Theatre world in mourning as Eamonn Kelly, actor and storyteller, dies at 87

Frank Khan

IRISH theatre was last night mourning the passing of actor and storyteller Eamonn Kelly, who died in Dublin at the age of 87 after a short illness.

He is survived by his widow Maura, sons Eoin and Brian and daughter Sinead.

Born in Glenfesk, Co Kerry, in 1914, he joined the RTE players in 1952 but will be best remembered for bringing the art of storytelling to the masses through RTE radio and tv in the '50s and '60s.

He was nominated for a Tony award on Broadway for his starring role in the Brian Friel play, Philadelphia, Here I Come.

A former carpenter and vocational teacher, he was also a member of the Listowel Drama Group where he won widespread praise for playing Christy Mahon in The Playboy of the Western World and Morgan Quill in the Magic Glasses.

In 1952 he joined the RTE Players and while there became known as the "Seanchai" for his regular appearances on Fleadh Cheoil an Radio and Rambling House.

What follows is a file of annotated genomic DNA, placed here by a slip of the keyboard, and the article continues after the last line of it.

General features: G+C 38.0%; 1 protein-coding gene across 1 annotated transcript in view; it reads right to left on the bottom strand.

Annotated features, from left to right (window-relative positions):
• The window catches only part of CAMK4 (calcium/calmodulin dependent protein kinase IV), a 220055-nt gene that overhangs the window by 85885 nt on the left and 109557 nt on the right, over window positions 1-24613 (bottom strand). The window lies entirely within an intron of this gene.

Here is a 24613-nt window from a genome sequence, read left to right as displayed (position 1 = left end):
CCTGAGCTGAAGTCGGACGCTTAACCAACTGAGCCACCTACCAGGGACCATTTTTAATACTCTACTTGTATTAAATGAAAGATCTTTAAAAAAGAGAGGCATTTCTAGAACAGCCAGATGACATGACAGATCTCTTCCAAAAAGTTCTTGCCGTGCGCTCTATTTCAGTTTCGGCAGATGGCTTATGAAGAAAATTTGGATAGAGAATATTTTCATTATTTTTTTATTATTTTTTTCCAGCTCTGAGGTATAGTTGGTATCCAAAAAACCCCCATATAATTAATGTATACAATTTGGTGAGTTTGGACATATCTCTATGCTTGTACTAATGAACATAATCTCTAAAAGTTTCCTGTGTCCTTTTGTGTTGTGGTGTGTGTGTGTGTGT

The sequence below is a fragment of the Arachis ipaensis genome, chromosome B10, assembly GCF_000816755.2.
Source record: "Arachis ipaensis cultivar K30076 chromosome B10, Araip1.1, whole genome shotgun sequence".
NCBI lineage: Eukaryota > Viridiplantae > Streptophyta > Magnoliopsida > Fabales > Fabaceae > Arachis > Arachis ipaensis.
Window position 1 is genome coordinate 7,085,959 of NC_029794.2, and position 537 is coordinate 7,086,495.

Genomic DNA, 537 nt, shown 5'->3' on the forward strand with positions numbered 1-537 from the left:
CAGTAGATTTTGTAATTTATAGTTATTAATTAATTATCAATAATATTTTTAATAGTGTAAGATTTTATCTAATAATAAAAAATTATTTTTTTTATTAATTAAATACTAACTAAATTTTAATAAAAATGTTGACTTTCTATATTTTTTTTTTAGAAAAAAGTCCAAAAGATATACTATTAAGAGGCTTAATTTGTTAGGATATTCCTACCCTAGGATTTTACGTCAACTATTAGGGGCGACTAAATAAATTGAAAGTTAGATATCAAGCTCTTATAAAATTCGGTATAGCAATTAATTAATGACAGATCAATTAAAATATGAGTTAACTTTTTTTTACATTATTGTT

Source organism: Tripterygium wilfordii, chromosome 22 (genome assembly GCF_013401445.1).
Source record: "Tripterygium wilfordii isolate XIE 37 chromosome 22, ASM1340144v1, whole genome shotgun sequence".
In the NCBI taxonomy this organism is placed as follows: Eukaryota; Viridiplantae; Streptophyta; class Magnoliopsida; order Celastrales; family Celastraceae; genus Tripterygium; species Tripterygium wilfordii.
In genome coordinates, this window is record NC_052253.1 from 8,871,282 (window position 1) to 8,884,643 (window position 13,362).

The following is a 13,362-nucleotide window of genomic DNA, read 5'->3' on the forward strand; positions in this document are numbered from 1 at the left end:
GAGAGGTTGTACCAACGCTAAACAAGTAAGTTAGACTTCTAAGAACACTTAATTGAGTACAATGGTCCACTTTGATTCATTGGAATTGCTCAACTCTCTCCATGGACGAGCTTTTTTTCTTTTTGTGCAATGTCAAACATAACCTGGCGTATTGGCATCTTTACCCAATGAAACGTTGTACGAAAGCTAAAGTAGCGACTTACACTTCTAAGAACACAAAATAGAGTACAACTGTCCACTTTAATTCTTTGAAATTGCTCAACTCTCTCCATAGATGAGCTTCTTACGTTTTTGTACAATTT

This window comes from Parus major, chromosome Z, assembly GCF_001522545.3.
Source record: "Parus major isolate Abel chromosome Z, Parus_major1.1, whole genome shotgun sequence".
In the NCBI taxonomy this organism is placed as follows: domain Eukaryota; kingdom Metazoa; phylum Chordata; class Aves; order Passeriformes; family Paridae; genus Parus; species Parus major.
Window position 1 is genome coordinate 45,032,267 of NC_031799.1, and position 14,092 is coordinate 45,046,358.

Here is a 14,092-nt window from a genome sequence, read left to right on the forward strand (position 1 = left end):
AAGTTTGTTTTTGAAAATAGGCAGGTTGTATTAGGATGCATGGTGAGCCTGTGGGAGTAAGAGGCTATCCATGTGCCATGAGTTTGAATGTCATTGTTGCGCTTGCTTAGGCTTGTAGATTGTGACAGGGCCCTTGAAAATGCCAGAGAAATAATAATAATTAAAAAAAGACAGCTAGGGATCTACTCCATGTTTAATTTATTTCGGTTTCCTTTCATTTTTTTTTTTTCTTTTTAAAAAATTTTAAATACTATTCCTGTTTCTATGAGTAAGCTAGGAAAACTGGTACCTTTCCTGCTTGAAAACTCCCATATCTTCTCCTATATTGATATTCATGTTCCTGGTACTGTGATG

Eamonn left the RTE Rep Co in 1964 and started a freelance writing career. He also began playing a variety of roles at The Gate Theatre and two years later played in the year-long Broadway run of Philadelphia Here I Come.

In 1967, he became a member of the Abbey Theatre, starting with Lady Gregory's Spreading the News. He toured on the Abbey's first visit to the Edinburgh Festival and it was the same period that the first "Seanchai" came to life on stage in PJ O'Connor's adaptation of Eric Cross's The Tailor and Ansty.

Last night his close friend and colleague ,the actor Peadar Lamb described the Kerry actor as "a very meticulous and extremely careful man who looked at acting as a craft".

Eamonn played in the Abbey Production of Waiting for Godot with Peter O'Toole and in London's Old Vic with the Abbey Production of Well of the Saints.

He was co-writer with Tomas Mac Anna of the story theatre in Irish called Sceal Scealai at the Peacock Theatre.

Later he toured Canada and the US, under the auspices of the Irish American Cultural Institute. He continued to work extensively in the theatre and television and wrote In My Father's Time a night of storytelling with Eamonn Kelly. The playwright John BKeane once said of him: "He can take a word or phrase and swing it in front of you like a hypnotist's pendulum so that he captivates you ... It's a magician's art."

He will be waked at his home at St Brendan's Drive, Coolock, tonight.

The removal takes place to St Brendan's Church, Coolock, at 5.30pm tomorrow and funeral to Fingal Cemetery, Balgriffin, after 10am Mass on Saturday.